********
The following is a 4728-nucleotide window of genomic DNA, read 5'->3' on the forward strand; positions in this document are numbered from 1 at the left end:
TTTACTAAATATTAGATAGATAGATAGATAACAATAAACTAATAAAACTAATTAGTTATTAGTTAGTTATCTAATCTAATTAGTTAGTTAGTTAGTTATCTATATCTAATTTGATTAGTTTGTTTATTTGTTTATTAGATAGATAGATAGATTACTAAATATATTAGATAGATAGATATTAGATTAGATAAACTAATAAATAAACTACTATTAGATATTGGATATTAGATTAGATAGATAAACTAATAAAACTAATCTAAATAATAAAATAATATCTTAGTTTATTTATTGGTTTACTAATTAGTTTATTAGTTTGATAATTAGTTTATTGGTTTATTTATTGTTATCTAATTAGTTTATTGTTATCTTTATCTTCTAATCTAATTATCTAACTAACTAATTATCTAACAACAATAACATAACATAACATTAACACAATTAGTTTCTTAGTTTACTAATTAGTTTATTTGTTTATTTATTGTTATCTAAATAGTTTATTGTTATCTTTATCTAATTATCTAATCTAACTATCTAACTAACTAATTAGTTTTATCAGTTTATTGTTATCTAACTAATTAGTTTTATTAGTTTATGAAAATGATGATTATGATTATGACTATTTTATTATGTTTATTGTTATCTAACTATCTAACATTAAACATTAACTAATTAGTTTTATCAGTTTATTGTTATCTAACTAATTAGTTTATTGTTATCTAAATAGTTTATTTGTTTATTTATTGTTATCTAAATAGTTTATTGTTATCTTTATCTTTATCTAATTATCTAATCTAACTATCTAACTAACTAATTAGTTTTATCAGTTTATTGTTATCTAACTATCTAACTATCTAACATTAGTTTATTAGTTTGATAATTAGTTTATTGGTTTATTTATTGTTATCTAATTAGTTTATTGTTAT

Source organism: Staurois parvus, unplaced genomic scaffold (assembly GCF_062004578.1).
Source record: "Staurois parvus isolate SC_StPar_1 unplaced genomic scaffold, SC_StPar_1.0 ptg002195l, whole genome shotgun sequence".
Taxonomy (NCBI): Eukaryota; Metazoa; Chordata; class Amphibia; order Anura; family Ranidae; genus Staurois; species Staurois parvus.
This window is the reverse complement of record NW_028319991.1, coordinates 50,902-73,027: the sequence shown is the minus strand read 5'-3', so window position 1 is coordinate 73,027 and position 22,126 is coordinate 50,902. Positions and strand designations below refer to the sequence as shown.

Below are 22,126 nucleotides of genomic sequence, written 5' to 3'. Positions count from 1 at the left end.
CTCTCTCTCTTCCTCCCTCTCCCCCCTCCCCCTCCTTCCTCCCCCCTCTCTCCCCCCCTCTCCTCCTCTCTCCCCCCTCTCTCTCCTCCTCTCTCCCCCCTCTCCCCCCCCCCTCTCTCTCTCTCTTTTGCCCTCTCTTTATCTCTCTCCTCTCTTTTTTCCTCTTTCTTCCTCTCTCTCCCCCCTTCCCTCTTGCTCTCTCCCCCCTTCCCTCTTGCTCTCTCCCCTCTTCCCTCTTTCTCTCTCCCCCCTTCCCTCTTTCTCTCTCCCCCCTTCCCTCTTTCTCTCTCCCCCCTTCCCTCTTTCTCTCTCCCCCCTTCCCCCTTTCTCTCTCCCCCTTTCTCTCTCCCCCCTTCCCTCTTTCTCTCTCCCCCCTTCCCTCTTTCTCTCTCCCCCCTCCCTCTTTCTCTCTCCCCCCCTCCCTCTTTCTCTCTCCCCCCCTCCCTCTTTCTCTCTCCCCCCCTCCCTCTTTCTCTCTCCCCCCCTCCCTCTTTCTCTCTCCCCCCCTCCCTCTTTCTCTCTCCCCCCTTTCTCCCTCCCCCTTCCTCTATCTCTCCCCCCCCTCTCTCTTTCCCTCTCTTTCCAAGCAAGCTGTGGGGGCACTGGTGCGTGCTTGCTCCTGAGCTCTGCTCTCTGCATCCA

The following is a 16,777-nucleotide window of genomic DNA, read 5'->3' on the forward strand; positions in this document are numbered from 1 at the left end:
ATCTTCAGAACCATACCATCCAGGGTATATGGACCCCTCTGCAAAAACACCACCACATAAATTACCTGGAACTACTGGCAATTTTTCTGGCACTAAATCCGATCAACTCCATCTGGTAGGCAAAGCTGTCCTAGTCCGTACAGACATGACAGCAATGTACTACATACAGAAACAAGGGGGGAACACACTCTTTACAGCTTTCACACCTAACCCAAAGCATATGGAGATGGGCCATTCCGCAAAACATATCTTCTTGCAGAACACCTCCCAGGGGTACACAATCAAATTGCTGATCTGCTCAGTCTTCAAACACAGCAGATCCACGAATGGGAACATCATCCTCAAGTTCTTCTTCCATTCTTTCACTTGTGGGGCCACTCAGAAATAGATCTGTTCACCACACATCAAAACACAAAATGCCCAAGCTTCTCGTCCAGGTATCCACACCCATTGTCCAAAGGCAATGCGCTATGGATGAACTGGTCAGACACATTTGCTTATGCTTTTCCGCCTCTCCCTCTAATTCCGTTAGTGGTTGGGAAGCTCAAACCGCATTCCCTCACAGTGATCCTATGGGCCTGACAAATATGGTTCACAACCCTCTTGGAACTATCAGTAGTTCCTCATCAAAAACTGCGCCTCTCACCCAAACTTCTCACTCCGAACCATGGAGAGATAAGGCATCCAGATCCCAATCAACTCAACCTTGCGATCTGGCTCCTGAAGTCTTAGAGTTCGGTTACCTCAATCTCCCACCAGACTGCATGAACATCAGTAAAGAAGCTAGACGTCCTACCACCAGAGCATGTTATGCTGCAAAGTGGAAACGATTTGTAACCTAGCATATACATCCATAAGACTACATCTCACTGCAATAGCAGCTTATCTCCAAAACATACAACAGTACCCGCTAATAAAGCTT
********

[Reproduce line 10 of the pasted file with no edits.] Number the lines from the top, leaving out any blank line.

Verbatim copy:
ATCTTCAGAACCATACCATCCAGGGTATATGGACCCCTCTGCAAAAACACCACCACATAAATTACCTGGAACTACTGGCAATTTTTCTGGCACTAAATCCGATCAACTCCATCTGGTAGGCAAAGCTGTCCTAGTCCGTACAGACATGACAGCAATGTACTACATACAGAAACAAGGGGGGAACACACTCTTTACAGCTTTCACACCTAACCCAAAGCATATGGAGATGGGCCATTCCGCAAAACATATCTTCTTGCAGAACACCTCCCAGGGGTACACAATCAAATTGCTGATCTGCTCAGTCTTCAAACACAGCAGATCCACGAATGGGAACATCATCCTCAAGTTCTTCTTCCATTCTTTCACTTGTGGGGCCACTCAGAAATAGATCTGTTCACCACACATCAAAACACAAAATGCCCAAGCTTCTCGTCCAGGTATCCACACCCATTGTCCAAAGGCAATGCGCTATGGATGAACTGGTCAGACACATTTGCTTATGCTTTTCCGCCTCTCCCTCTAATTCCGTTAGTGGTTGGGAAGCTCAAACCGCATTCCCTCACAGTGATCCTATGGGCCTGACAAATATGGTTCACAACCCTCTTGGAACTATCAGTAGTTCCTCATCAAAAACTGCGCCTCTCACCCAAACTTCTCACTCCGAACCATGGAGAGATAAGGCATCCAGATCCCAATCAACTCAACCTTGCGATCTGGCTCCTGAAGTCTTAGAGTTCGGTTACCTCAATCTCCCACCAGACTGCATGAACATCAGTAAAGAAGCTAGACGTCCTACCACCAGAGCATGTTATGCTGCAAAGTGGAAACGATTTGTAACCTAGCATATACATCCATAAGACTACATCTCACTGCAATAGCAGCTTATCTCCAAAACATACAACAGTACCCGCTAATAAAGCTT